Gosling is a terrific actor (one only has to watch Half Nelson, his breakthrough film to see it), but despite beefing up after La La Land, he does not look the part of a Blade Runner. Maybe Villeneuve is more interested in conveying impenetrable existential angst (as in Gosling’s performances in Drive and Only God Forgives). In any event, on a path of no return, he follows a trail that ultimately leads to Deckard. Along the way pay attention to the carved horse (that replaces the origami unicorn in the original) and a rather forgettable memory maker (Carla Juri) protected from contamination in a glass room.
Villeneuve has the confidence to let the investigation develop slowly and organically like a Raymond Chandler mystery (the setting is after all, L.A), but the approach backfires as the pacing become monotonous. He does have the vision and social conscience to retain Hampton Fancher’s emphasis on the destruction of the environment: San Diego, the artificially green, middle class suburb of Los Angeles is now one huge and sprawling waste dump.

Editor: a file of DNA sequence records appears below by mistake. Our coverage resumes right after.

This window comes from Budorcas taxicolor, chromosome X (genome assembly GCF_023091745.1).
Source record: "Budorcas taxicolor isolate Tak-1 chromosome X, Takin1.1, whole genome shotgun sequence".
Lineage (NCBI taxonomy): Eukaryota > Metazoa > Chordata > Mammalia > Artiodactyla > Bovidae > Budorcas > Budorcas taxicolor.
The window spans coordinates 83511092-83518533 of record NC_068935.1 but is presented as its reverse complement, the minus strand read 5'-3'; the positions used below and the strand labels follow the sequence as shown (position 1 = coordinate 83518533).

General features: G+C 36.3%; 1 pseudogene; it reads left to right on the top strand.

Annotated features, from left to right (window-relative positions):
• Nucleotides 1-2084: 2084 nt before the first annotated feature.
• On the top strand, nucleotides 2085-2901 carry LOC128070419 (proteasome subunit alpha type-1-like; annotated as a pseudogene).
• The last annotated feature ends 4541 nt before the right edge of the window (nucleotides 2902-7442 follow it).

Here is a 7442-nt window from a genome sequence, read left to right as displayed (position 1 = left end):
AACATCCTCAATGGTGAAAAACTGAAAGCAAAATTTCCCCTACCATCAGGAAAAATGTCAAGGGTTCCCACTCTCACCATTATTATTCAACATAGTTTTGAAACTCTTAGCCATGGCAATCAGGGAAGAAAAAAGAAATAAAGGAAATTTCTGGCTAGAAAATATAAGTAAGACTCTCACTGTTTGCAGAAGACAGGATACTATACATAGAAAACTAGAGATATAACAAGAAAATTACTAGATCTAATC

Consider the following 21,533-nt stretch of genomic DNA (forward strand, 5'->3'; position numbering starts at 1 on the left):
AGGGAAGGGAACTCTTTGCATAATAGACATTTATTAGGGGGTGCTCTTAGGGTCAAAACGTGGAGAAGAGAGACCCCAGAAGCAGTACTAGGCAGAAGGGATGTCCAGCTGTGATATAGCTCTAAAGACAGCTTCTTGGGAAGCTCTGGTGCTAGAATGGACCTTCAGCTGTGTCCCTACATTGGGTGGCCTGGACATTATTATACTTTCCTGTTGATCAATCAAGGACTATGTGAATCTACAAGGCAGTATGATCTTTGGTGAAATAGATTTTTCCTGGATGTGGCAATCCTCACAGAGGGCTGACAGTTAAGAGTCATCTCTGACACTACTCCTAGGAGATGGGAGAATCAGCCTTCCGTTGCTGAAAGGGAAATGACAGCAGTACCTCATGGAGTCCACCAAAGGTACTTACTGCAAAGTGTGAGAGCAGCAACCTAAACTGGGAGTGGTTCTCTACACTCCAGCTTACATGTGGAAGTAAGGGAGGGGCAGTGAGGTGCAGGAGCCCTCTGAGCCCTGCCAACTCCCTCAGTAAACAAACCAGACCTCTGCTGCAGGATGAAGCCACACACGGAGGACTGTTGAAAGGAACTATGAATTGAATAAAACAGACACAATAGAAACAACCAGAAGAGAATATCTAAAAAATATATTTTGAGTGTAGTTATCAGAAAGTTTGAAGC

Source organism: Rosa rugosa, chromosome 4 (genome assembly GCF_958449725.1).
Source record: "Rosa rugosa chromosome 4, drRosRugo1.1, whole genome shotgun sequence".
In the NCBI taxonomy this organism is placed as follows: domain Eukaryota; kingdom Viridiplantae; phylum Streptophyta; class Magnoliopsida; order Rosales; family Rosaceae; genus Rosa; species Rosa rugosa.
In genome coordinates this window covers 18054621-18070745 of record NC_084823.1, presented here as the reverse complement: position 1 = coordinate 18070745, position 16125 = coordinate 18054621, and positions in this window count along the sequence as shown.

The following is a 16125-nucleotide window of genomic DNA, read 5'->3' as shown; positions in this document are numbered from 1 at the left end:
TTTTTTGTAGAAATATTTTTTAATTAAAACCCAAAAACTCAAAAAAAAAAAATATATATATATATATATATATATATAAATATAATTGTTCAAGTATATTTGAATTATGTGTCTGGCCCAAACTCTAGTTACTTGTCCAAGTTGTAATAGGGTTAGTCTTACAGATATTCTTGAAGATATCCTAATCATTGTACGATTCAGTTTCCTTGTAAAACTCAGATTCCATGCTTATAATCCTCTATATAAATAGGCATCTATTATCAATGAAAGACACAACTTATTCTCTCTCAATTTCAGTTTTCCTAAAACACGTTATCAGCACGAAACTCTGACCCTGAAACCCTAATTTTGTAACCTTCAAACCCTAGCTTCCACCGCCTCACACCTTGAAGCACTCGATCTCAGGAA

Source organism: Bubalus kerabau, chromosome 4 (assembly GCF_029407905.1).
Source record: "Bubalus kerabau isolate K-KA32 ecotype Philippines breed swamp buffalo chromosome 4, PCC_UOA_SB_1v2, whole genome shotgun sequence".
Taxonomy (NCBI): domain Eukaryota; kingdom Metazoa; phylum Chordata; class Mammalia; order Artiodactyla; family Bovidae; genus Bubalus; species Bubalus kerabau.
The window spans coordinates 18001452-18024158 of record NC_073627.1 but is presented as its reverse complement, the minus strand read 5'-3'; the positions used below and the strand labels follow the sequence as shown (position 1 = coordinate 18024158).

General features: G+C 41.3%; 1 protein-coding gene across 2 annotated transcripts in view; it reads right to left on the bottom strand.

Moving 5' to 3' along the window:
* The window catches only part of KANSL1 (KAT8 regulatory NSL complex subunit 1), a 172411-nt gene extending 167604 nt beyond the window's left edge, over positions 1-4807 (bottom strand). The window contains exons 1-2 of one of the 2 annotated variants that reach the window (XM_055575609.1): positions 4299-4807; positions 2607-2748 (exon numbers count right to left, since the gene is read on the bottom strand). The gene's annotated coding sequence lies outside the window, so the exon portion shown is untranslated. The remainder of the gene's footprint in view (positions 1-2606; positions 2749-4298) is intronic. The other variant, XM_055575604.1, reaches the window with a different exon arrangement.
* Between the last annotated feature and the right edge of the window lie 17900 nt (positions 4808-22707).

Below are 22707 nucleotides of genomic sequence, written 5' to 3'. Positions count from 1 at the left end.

The script has enough depth and ideas to delight Sci-Fi fans, but since almost every Sci-Fi movie since 1982 has used some aspect of the original Blade Runner, these ideas and motifs feel, ironically, rehashed and familiar. Ridley Scott himself has pitted android against humans again in this year’s Alien: Covenant. The recent re-issue of 1991’s The Terminator 2 explores the Human vs. Android issue with a winning combination of action, suspense, humour and heart – all of which are in short supply with Blade Runner 2049.
We certainly do not miss that old film noir staple, the voice over from the original what we do miss, before Ford’s entry at least, is a humanising element that ran through this year’s excellent superhero film, Logan (co-written by this film’s co-writer Michael Green). If Androids long to be human, audiences long for a bit of wit and soul to off-set the nihilism and all of the CGI.
You can watch the film trailer here: